The Best Hikes in Dominica
Volcanoes birthed Dominica’s rugged, vertiginous landscape and nine still simmer, creating mudpots and the famous Boiling Lake. Hike, climb, and bird-watch on steep tracks through the tropical rain forest, or challenge yourself on the Caribbean’s first long-distance route, the 115-mile Waitukubuli Trail.
This challenging climb leads down to a black-sand cove on the Atlantic (go at low tide for more beach). The sheer descent involves rope ladders, safety lines, and tree-root “steps.” Once you reach the beach, cool off under the 150-foot waterfall, then face the really hard part: getting back uphill. A local guide— who can advise on the best techniques— is a smart investment for this nail-biting adventure.
Named after a famous escaped slave, this steep staircase carves into a high plateau. On your way up, stop at the farmhouse and donate $5 per person to the local family that maintains the vertiginous track, or hire a guide to enrich your experience. At the bottom, you can cool off in a tributary, then walk along the Layou River. Once you reach the Bells Schoolhouse, head left to the road where the hike began.
The Caribbean’s first long-distance hiking trail runs 115 miles south to north. Fourteen segments break Waitukubuli into manageable day hikes—important for rule-followers, as camping is tolerated but not technically legal in Dominica’s reserves and national parks. Brace for lofty peaks, precipitous valleys, and riotous tangles of rain forest vegetation on this trek, which bears the island’s original indigenous name, meaning “tall her body.” Consider hiring a local guide for expert advice on trekking the steep, corrugated landscape, which Christopher Columbus once described by simply crumpling up a ball of paper.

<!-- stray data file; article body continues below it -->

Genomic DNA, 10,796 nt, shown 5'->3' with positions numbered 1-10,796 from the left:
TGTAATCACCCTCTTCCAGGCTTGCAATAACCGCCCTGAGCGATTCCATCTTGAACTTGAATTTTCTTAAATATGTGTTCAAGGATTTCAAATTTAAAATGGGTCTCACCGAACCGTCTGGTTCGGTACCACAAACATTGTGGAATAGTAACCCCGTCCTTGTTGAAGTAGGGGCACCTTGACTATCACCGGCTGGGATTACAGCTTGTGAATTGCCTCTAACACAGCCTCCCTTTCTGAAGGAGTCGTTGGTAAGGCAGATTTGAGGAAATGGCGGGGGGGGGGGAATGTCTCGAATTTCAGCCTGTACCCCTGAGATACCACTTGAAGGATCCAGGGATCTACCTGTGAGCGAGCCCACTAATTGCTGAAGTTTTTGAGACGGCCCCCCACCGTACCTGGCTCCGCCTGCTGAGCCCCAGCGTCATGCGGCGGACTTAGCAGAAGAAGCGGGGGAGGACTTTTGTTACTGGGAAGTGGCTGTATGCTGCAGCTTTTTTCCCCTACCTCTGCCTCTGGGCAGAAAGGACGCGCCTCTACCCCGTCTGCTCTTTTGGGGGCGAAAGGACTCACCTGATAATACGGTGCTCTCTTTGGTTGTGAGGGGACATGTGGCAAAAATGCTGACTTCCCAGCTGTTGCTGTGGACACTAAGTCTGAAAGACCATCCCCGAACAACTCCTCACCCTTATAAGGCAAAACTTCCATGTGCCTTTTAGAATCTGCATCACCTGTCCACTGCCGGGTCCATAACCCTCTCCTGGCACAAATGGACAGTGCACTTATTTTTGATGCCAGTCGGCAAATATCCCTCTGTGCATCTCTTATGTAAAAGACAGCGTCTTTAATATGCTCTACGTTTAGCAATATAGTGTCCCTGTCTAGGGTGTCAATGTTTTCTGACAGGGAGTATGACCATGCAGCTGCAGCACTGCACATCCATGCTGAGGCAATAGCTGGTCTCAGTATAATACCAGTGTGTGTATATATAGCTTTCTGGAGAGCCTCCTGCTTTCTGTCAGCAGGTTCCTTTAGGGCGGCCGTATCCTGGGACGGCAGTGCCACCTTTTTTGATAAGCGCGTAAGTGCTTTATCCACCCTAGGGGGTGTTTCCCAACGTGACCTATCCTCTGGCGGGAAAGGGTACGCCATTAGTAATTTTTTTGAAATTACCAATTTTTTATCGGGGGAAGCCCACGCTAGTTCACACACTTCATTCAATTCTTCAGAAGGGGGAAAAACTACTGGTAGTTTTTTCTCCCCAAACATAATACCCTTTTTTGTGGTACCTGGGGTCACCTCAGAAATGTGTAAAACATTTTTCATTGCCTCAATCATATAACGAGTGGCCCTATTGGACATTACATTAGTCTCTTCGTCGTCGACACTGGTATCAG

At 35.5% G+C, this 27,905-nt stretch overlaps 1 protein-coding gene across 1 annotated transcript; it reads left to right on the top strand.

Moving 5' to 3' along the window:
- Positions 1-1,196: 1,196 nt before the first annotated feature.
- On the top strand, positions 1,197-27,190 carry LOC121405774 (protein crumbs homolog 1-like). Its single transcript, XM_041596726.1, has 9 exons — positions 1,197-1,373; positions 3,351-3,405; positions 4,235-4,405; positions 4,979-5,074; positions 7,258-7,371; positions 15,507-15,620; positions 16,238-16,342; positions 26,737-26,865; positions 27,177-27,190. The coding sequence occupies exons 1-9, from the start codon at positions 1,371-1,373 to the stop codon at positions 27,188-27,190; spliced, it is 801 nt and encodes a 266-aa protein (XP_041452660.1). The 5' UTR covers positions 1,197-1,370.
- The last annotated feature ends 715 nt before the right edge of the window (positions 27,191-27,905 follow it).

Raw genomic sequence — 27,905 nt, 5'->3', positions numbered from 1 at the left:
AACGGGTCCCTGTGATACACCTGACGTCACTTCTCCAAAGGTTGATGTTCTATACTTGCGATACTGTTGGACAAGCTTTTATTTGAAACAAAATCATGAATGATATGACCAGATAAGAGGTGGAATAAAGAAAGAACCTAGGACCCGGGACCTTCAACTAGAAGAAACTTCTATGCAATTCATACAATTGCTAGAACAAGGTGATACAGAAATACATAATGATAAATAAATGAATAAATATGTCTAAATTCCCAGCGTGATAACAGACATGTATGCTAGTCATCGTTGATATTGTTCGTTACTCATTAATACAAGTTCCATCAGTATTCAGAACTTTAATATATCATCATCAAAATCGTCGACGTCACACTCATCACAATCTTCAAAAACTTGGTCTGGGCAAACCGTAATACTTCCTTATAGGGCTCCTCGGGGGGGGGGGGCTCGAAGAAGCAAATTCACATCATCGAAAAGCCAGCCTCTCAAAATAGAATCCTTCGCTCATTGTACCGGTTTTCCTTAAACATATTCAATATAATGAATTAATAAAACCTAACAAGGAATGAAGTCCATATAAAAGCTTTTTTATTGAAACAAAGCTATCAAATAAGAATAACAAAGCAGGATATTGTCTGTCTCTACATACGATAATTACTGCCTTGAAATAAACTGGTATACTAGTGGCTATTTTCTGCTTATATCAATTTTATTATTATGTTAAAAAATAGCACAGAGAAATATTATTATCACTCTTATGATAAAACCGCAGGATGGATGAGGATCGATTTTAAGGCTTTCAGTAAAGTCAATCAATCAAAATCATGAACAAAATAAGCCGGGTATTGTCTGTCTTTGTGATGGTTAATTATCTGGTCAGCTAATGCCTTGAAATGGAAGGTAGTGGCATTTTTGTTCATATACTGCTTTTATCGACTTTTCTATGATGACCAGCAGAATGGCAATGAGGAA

Located in the northern mountain ranges of Dominica, Morne Diablotin National Park was established primarily to protect the habitat of the endangered sisserou parrot. Spanning 8,242 acres, the park is also home to Dominica’s highest peak, which looms at an impressive 4,747 feet. While the active volcano still keeps hot springs bubbling, its higher elevations are constantly swathed in cool mist, along with cloud forest moss, ferns, and spindly trees. Start your exploration on the Syndicate Natural Trail, which winds through tropical rain forest and serves as a prime birding location.
Boiling Lake, Dominica
In the heart of Morne Trois Pitons National Park bubbles this deep, flooded fumarole—the second-largest of its kind in the world. The hike to this dramatic, blue-grey cauldron traverses steep, rain-forested river valleys and skirts around mudpots veiled in steam. The 8.1-mile roundtrip is best navigated with a local guide. Heed trail closures and never swim in the lake. The temperature occasionally drops, but scalding water and harmful gases could erupt at any time with no warning.
Nestled in the rain forest leading up to the famous Boiling Lake, Titou Gorge features cool, deep waters and smooth cliff walls formed by molten lava. If you’re wearing water shoes and a flotation device, you can actually get down in the canyon and make your way upstream through a series of pools that ends at a waterfall. If you’ve seen Pirates of the Caribbean: Dead Man’s Chest, then you’ve seen Titou Gorge before—portions of the movie with Orlando Bloom were filmed in this very spot.
An easy, 10-minute trail leads to these paired cascades on the west side of the mammoth Morne Trois Pitons National Park—the higher, lefthand fall is known as Father (279 feet) and the smaller as Mother (131 feet). While the path stops at the viewing platform, visitors often descend and bathe in the pools, moving cautiously over the slippery rocks.